dimecres, d’agost 08, 2007

A letter to M. (English)

Hi M,

I spend my life wondering about the question you pose. As I look around my world, I have to conclude what happens to the broken hearted is that we retire, generally, to a comfortable world of experiences that that we share with generally casual friends, since, try as we might, love eludes us like water eludes the thirsty in a desert. Only, the thirsty eventually die, the lovelorn just continue to suffer as we watch others find something in life which, for us, as the sand in the hour glass, diminishes and seems less and less likely to be ours.

I have concluded, therefore, that love is a nasty, cruel hoax, and that life, absurd as it surely is, is better with relatively little. At some point in our lives we have loved, and here I mean romantically. For, 'tis better to have loved and lost, than never to have loved all, says St. Augustine. Thus we have experienced a part of it, but we are not fortunate enough to experience all of it.

Few are. I have observed that most people experience a life in the throes of the wicked double helix of co-dependence, a wicked bugaboo who travels in the guise of love. This leads me to the conclusion that, by large and far, those of us in our 30's who are not partnered have learned to live alone, independently, and that is how we shall grow old and die, always wondering if there hadn't been something better. Alas, because of our experience of surviving alone, we have actually dispensed with the need for love.

Of course, for some people there was something better. Alas, for very few. Most relationships are shallow, vacuous fantoms of love. For those few for whom it is not, they will live and die in a life of true love, what we call in Welsh, cariad cywir. For some others still, greater in number than those who knew true love, but still fewer than the majority, they will have learned to love their partners in spite of them, not because of them. So many times I have watched life come to an end over the years, and realized that the one left behind stayed not because of an undying love, but because there was no one better to go to.

I've seen a lot of death. In another sense of love, the love for kindred, I live each breath with a deep and profound sense of loss and longing. That love is real, and when our hearts break from those losses, it is just, since we have lost a love that is forged only in the bonds of family, and so rarely with friends, a bond that is forged in the fires of adversity and struggle amidst people who would never have chosen to be with one another, but who are with one another because of fate, culture and belief, and who find love by happenstance, and sometimes duty. It is among these type of people that love can flourish in the existential sense, for nearly everyone. Romantic love is, as I have said before, more difficult to come by, so much more ephemeral.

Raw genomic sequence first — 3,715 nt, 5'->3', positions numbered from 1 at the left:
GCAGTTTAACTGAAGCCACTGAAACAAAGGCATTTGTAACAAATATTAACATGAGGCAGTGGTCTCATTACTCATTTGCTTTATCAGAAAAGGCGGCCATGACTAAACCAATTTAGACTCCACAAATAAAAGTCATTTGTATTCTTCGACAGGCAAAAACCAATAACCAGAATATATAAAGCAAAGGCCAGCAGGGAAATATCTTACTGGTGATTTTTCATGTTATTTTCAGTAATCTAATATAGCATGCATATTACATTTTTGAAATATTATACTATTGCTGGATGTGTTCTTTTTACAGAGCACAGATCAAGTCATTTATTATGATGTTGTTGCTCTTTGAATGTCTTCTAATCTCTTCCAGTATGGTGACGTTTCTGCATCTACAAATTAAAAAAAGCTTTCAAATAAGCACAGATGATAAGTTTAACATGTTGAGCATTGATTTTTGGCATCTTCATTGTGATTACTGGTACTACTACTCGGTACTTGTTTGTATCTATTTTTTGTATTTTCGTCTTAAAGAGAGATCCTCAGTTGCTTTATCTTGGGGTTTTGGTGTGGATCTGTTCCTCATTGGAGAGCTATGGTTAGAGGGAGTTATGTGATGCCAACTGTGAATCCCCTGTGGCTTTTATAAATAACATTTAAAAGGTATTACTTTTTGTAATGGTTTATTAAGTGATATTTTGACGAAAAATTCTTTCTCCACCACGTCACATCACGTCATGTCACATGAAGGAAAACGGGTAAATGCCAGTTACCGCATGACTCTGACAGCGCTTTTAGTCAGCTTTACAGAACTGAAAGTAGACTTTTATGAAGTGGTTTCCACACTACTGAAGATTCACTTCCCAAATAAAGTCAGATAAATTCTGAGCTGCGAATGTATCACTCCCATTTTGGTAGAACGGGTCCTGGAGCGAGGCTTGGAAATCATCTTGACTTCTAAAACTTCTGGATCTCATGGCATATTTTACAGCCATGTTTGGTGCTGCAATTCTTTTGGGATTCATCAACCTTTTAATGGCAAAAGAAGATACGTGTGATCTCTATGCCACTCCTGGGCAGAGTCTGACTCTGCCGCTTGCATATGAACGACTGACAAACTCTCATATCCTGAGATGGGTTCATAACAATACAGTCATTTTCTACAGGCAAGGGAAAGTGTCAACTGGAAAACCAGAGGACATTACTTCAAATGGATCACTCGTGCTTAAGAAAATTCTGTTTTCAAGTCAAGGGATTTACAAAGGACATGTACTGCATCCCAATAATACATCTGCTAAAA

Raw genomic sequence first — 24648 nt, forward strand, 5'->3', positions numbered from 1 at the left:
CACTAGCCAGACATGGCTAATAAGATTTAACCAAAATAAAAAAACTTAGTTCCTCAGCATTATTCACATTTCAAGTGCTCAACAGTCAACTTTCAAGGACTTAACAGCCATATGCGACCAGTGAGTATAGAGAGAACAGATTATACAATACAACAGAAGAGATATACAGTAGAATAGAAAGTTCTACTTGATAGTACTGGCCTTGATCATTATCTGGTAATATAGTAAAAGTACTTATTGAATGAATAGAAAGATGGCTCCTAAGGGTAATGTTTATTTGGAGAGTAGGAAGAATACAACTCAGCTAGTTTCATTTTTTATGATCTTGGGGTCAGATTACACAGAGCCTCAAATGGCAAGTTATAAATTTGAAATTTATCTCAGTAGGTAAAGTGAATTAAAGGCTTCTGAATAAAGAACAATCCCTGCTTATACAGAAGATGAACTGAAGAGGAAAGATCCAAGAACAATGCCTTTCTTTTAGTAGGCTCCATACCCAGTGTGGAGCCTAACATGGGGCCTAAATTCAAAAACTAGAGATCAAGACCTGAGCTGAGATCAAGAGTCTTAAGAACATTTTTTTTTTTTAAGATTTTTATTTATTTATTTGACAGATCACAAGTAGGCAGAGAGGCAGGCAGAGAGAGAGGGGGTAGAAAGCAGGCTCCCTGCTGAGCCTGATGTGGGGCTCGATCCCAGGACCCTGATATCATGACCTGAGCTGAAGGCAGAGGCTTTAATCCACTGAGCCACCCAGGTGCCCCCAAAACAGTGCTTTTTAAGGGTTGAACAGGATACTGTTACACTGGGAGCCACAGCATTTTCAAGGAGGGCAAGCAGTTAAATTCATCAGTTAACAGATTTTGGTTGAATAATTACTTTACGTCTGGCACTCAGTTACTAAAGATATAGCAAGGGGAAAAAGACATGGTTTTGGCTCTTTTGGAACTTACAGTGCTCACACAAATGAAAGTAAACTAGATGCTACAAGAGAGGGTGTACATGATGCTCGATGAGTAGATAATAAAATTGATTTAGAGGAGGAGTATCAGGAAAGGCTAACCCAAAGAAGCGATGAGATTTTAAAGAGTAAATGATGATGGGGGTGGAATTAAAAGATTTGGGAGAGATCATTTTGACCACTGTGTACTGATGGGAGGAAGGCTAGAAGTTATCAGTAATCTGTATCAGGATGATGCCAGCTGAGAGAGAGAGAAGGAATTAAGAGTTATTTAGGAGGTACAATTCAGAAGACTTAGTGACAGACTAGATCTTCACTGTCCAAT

And even romantic love, as we conceive of it today is not an ancient thing. Our ancestors rarely knew of it. It is a wretched invention of the Victorians, who lived too long and too well for all our good! They created this concept of romantic love, based on the ancient "romans" of France where courtly love played out its course. However, courtly love was by large and far adulterous and only sexual (and rarely accomplished)! They chose to reinterpret this sense of love given their longer lives, as something spiritual. The Victorians were so dreadfully confused...

People in the 20th century came to embrace the chicanery of the the 19th century whole-heartedly, thus embuing those of us born in the 20th century with a fatalistic, though wholly unreasonable expectation of romantic love. It's a hard act to follow on the best of days.
As to your question, what becomes of the broken hearted... Me, counting myself in their midst, what I do to soften the sharp edges of a disappointing love-life is sit back with another lovely cocktail and smile. My life isn't perfect, but it does have its pleasures. I can't find true love, but I do find fun-time friends who come around for months or years at a time. No, it ain't perfect, and it's certainly absurd, but it's better than dying of thirst, and it's better than being a romantic Victorian and just dying!

4 comentaris:

Melanie ha dit...

I'm cursed with having a romantic heart that is ever searching for true love. I must be a masochist. Even now after my heart has been clobbered, I am going back for more.

Bacchus ha dit...

Well don't we always. It's an elusive and ancient dream, one we carry from childhood. I do the same. I probably always will. To what end, that's anybody's guess. Good luck!!

Tree ha dit...

I could have written many of those words myself. I'm not sure how I lucked out and find myself married, not out of convenience or desperation, but out of what you referred to as cariad cywir. I'm well aware that my finding this kind of love was a result of chance. Just like winning the lottery, I suppose. It wasn't because I had paid my dues or attracted something into my life like those folks who believe in "The Secret." I just plain lucked out.

So, I wish you the same luck. It's possible. But you're right, 'tis best not to long for it, if that can be helped. Good drink, good food, good friends. These are the things that will make this life worthwhile enough until that final dirt nap.

Bacchus ha dit...

And tonight I was speaking to someone who found a doctor as a partner! A doctor! And where did he find him, but during a visit for an illness! It is all luck, and in the fields of love, mine is all bad. All the the other children snatched the Easter Eggs before I could!